Here are 10 more that I read because  they are prolific in cranking out content that is in tune with the issues of marketing, PR,  social media, and life. You didn’t think I could just read 10 blogs a day did you? Well neither will you, not with this much quality out there!

  1. Ari Herzog
  2. Liz Strauss
  3. David Armano
  4. Peter Kim
  5. Jeremiah Owyang
  6. Mack Collier
  7. Amber Naslund
  8. Adam Cohen
  9. Gavin Heaton
  10. Ken Burbary

Like I said, it’s quality over quantity, though all of these people churn out some pretty good quantities of content. I could only hope to do the same.  I look forward to continued learning from all of them.

Twitter is killing my blog

I just read a tweet, yep that’s right a tweet in which David Armano pondered whether Adam Kmiec’s blog post about the quality and frequency of some notable bloggers is diminshing because of Twitter… is true. 

Kmiec mentions that not only Armano, but Peter Kim and Joseph Jaffe are guilty as well of producing substandard  quality and quantity. I say he’s right. And though I’m not on the same level as those guys, I see it happening to me as well.

The proof:

David Armano yesterday penned, The world’s shortest blog entry

Joseph Jaffe recently wrote the post titled, “Who gives a shit about toilet paper?”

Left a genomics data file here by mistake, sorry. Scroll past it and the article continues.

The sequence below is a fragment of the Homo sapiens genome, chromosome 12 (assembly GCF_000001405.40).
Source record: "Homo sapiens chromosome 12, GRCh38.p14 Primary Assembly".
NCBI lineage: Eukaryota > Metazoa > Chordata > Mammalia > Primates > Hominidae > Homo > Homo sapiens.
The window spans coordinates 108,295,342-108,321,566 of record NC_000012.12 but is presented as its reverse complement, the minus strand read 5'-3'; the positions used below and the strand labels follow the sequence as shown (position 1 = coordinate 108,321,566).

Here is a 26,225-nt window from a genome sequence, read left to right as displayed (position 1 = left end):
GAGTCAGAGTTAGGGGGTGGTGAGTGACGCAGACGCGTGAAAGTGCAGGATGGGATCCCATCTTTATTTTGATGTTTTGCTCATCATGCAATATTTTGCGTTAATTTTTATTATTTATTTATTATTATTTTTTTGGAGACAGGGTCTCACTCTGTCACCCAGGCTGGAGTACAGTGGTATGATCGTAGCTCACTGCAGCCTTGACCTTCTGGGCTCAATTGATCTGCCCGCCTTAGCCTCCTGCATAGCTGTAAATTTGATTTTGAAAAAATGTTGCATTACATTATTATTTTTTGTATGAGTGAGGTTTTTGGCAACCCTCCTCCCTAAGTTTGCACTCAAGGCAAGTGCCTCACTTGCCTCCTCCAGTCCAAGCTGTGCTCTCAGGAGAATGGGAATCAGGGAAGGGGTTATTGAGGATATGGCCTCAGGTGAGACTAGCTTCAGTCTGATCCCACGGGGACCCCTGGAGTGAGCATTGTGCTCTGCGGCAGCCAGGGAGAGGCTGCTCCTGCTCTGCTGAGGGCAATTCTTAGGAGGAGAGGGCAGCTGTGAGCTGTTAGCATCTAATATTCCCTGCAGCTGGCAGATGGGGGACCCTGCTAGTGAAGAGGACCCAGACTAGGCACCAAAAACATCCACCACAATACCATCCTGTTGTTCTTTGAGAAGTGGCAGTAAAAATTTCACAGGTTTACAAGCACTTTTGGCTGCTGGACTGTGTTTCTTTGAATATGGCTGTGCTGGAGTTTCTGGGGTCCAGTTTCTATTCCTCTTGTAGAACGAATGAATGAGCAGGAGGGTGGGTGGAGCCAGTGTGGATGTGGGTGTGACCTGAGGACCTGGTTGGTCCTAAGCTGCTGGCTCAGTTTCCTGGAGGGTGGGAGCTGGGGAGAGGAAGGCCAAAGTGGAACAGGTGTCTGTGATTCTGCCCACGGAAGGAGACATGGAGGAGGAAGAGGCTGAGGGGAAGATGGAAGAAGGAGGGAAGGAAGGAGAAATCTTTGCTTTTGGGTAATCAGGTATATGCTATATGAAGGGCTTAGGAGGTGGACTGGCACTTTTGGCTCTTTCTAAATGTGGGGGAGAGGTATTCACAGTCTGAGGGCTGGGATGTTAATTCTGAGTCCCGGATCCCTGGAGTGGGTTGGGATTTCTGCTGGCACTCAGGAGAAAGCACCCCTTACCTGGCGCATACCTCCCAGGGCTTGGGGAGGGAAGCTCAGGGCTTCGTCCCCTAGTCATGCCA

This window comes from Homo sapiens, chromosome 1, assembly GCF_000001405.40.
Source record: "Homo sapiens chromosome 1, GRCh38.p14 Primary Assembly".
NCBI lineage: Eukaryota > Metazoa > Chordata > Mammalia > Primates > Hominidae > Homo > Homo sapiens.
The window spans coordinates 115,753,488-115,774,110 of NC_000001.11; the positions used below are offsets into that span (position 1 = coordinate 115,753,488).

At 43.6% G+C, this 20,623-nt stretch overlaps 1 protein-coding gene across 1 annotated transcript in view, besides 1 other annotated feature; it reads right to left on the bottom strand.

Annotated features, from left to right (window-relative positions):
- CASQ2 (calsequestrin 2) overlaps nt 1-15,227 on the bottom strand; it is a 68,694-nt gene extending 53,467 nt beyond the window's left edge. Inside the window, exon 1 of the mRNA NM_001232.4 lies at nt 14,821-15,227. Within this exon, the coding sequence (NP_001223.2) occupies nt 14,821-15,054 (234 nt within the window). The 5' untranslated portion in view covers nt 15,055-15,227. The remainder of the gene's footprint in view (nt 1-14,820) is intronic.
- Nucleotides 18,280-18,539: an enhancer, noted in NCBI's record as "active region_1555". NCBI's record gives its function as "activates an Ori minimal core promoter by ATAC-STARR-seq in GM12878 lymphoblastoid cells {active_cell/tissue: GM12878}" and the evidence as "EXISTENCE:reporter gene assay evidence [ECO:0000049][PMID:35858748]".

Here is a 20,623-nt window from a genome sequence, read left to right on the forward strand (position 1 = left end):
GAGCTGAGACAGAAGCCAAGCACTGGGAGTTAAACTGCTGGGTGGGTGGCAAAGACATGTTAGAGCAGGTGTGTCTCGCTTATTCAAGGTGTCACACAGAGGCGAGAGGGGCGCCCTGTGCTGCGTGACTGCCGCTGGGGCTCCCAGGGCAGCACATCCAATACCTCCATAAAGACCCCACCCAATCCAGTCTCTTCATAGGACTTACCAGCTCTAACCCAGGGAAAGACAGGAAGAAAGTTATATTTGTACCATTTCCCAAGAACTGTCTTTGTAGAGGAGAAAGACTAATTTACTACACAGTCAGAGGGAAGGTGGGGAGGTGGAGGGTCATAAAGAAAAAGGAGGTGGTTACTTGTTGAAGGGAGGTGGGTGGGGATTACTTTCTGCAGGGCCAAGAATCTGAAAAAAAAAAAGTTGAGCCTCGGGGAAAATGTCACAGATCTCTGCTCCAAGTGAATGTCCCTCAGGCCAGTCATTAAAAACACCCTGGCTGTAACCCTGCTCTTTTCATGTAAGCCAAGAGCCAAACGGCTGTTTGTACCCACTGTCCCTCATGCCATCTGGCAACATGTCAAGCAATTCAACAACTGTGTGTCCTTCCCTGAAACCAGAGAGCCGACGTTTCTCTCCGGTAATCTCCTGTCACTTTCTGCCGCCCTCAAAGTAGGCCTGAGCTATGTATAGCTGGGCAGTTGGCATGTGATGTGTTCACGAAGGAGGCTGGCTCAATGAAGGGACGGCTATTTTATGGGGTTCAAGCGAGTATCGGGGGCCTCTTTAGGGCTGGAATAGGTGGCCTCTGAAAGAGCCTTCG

I’m not using David and Joseph as the poster children here, Adam already did, but I did think it was funny to look at their most recent blog posts. I liked both, but there was some delicious irony in it all. I know there are lots more of us twitter/bloggers out there whose craft might be suffering because of Twitter; and I can without a doubt tell you that I have tweeted wasted? some great blog post topics which have then transformed into some great twitter conversations. My posts are becoming shorter. Any coincidence? They’re becoming more rant-like. I feel like I’m mailing it in some time. Or maybe because there are so many good conversations going on, on Twitter, all the good stuff is being said in real time and doesn’t need to be elaborated on? I’m speculating, but you get the point.

 So what happens?

The digital footprint isn’t the same as if it were a blog post. It’s there, sort of, but for the most part it is gone.  I’m not sure how to strike the happy medium because I like both worlds. But my blog is suffering.

Thoughts?


The Deets

Marc Meyer is a Digital and Social Media Strategist at DRMG. This is my personal blog where I share observations, thoughts and opinions that are all my own.